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Daily headlines remind us that a “labor shortage” continues to bedevil many businesses across the U.S. Social media shares of such news stories often include snark about “lazy people looking for handouts” or “free government money.” But the truth about this volatile job market is far more complex.
Employees across the U.S. are fed up with living a life with an irregular work schedule and terrible pay. As the pandemic took its toll on essential workers well over a year ago, many also received the message that the types of work available to them would be vastly different come 2021 and 2022. Add the harassment that far too many endured during the worst stages of the COVID-19 crisis, and it is no wonder that more people searched for a new line of work or completed online classes with the goal of finding different employment.
While many retail and restaurant managers now voice frustrations that they cannot find anyone to hire, one East Coast pizza chain is actually doing quite well. READ MORE
Leon Kaye
Managing Editor, TriplePundit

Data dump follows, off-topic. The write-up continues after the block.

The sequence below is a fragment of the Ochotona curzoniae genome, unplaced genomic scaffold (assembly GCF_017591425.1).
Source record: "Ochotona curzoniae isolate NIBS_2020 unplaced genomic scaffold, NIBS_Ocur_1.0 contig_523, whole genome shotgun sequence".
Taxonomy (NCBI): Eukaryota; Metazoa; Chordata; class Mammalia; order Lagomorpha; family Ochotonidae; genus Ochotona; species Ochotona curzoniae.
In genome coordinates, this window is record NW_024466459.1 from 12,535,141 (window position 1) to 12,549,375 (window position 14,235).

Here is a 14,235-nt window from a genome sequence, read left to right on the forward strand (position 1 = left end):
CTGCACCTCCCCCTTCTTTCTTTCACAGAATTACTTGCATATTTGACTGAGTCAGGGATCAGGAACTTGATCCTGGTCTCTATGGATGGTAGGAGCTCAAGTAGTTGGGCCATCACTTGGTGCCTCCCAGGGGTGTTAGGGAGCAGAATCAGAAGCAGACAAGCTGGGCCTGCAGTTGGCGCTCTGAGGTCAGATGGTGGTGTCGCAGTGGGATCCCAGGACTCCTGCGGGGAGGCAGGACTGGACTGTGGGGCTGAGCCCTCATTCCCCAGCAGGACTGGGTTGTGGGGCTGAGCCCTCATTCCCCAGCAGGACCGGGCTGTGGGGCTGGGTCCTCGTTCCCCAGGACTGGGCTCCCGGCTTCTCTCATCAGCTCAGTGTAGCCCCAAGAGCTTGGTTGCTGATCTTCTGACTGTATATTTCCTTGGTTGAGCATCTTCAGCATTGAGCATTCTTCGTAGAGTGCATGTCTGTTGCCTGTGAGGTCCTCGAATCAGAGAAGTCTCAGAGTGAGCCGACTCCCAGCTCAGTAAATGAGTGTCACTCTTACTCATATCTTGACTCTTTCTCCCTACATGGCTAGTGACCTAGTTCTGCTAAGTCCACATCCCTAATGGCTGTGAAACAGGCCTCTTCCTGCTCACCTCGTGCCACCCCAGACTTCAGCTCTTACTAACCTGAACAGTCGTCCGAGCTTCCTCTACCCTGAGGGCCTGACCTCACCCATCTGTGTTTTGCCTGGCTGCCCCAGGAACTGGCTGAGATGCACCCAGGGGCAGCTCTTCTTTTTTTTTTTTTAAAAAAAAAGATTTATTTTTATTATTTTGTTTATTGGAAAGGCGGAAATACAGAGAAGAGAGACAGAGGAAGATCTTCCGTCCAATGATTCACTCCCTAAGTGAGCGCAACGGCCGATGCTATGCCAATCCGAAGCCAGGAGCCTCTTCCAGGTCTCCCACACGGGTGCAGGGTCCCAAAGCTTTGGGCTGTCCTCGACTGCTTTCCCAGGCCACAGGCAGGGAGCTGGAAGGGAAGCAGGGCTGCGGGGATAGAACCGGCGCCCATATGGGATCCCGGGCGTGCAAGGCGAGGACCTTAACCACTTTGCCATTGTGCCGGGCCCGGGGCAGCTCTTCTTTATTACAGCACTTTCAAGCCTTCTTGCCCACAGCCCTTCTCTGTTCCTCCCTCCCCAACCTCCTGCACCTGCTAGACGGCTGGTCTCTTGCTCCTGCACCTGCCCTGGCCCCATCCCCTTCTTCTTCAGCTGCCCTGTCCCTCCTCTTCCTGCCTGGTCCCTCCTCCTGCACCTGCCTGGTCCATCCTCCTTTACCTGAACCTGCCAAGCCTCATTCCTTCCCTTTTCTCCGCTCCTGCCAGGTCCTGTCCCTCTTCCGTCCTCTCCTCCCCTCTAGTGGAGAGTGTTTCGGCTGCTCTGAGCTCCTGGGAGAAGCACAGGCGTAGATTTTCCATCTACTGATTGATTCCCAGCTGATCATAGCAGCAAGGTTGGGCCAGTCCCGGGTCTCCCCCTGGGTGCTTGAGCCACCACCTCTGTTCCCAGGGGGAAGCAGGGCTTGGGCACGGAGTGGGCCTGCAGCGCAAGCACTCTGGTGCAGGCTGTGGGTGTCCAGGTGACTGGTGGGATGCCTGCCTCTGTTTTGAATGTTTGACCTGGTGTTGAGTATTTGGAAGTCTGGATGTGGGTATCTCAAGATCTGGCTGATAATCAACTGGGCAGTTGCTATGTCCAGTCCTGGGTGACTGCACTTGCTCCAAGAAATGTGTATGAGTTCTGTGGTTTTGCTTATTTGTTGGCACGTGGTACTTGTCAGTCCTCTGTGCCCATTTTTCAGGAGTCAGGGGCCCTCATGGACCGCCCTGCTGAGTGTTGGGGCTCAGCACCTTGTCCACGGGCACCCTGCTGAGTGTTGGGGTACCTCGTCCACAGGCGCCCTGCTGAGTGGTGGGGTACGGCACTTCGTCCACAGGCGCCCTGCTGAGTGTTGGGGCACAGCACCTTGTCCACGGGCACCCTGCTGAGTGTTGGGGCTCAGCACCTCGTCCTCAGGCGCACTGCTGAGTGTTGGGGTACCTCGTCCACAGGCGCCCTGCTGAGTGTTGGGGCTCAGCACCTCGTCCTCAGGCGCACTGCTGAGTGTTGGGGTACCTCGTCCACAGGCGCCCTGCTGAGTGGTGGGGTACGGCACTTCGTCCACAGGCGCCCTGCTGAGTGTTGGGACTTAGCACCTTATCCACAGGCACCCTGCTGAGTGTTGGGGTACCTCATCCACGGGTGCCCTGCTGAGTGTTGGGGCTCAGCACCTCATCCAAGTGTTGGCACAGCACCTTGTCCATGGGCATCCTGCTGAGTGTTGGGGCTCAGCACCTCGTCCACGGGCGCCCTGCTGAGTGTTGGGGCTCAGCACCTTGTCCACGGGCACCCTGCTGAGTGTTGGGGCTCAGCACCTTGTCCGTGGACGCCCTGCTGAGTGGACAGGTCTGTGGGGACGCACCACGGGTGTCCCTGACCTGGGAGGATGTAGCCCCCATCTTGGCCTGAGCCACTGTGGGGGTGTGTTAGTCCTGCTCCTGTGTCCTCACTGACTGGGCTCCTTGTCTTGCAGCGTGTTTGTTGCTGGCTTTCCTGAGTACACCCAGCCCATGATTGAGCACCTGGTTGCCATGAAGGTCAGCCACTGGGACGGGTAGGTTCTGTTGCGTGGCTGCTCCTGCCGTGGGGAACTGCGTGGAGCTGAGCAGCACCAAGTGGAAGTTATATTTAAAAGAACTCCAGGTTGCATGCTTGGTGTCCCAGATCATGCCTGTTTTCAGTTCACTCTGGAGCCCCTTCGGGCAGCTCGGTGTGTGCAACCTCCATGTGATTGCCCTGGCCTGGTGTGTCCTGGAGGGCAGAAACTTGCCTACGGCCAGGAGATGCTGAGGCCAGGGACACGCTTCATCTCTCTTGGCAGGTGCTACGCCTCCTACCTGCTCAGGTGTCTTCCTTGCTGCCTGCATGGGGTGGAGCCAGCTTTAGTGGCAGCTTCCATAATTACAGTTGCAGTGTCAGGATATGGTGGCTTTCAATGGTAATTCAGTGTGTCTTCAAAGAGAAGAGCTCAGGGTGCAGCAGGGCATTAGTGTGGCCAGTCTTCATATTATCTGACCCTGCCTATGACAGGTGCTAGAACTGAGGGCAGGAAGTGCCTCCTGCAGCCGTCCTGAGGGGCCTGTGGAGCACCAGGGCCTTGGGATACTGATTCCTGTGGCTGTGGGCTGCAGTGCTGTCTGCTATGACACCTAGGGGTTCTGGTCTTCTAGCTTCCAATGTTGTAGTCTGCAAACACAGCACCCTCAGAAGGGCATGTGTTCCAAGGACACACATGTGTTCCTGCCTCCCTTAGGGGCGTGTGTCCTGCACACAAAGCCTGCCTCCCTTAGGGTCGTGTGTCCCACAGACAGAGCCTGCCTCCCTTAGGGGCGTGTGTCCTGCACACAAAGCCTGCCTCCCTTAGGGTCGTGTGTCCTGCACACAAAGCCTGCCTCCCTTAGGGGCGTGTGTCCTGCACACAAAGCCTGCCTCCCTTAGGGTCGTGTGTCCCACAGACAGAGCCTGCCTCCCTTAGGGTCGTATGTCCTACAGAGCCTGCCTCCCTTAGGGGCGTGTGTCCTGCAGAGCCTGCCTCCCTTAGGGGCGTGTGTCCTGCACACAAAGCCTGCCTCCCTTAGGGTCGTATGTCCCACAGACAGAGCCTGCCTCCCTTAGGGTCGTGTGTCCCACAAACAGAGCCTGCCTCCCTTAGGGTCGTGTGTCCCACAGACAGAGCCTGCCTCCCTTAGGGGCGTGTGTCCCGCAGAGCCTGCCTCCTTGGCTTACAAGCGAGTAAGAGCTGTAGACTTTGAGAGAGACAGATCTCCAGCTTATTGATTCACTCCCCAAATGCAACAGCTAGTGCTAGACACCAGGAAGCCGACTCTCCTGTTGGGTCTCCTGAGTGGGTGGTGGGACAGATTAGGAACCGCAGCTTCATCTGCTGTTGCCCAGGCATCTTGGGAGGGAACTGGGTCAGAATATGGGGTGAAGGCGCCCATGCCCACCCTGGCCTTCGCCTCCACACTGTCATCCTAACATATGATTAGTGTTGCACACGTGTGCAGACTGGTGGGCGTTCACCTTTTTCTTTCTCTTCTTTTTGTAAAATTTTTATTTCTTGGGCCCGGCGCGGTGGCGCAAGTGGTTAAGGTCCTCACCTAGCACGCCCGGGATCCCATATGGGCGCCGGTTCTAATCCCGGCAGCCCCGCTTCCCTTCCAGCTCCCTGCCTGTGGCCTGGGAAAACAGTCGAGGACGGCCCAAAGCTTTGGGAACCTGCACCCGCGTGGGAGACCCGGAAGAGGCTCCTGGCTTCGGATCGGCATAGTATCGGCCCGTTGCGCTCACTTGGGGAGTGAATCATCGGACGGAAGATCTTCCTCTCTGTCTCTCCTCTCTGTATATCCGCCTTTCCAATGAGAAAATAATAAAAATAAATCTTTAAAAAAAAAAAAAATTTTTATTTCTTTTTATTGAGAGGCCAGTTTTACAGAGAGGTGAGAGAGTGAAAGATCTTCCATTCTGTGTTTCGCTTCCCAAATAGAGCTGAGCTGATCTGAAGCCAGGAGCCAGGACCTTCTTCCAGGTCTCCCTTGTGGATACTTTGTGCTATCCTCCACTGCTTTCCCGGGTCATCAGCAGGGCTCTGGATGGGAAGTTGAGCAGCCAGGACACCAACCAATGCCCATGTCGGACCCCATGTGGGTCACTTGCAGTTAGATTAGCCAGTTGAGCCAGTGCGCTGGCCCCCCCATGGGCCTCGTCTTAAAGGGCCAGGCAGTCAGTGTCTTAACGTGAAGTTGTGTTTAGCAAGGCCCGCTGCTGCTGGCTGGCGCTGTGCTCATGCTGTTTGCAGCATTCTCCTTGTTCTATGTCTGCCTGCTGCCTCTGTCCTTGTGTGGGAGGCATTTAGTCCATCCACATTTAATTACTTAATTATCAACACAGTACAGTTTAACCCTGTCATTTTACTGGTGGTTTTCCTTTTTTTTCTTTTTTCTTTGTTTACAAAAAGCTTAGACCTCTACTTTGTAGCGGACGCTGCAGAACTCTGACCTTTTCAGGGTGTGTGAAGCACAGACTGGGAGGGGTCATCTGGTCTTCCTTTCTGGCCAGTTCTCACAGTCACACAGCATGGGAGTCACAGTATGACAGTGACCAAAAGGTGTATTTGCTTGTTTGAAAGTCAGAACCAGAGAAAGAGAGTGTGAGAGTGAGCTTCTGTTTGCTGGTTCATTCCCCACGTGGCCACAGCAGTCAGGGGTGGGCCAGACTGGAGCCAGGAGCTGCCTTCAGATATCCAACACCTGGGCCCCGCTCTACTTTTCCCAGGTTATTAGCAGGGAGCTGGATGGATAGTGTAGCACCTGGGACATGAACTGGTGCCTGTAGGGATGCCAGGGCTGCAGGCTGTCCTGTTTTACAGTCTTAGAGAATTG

News Editor, 3BL Forum
Follow me on Twitter @TriplePundit


Momentum Grows for a Federal Clean Electricity Standard
By Tina Casey
Supporters of a federal clean electricity standard say only an enforceable compliance structure, with penalties, can ensure that any energy transition continues.
The Business Case for World Mask Week
By Leon Kaye
With the COVID-19 Delta variant looming as a global public health threat, raising awareness of World Mask Week offers companies one way to do good for society.
Why Slowing Deep Sea Mining Benefits All Involved
By Roya Sabri
The shift toward a low-carbon economy also comes with growing concern over deep sea mining and its potential long-term impact on the world's oceans, a sentiment shared by companies like Google and Samsung.


As the world begins to emerge from the global pandemic, more evidence suggests that a majority of global consumers are determined to take more action to fight climate change. How can brands help?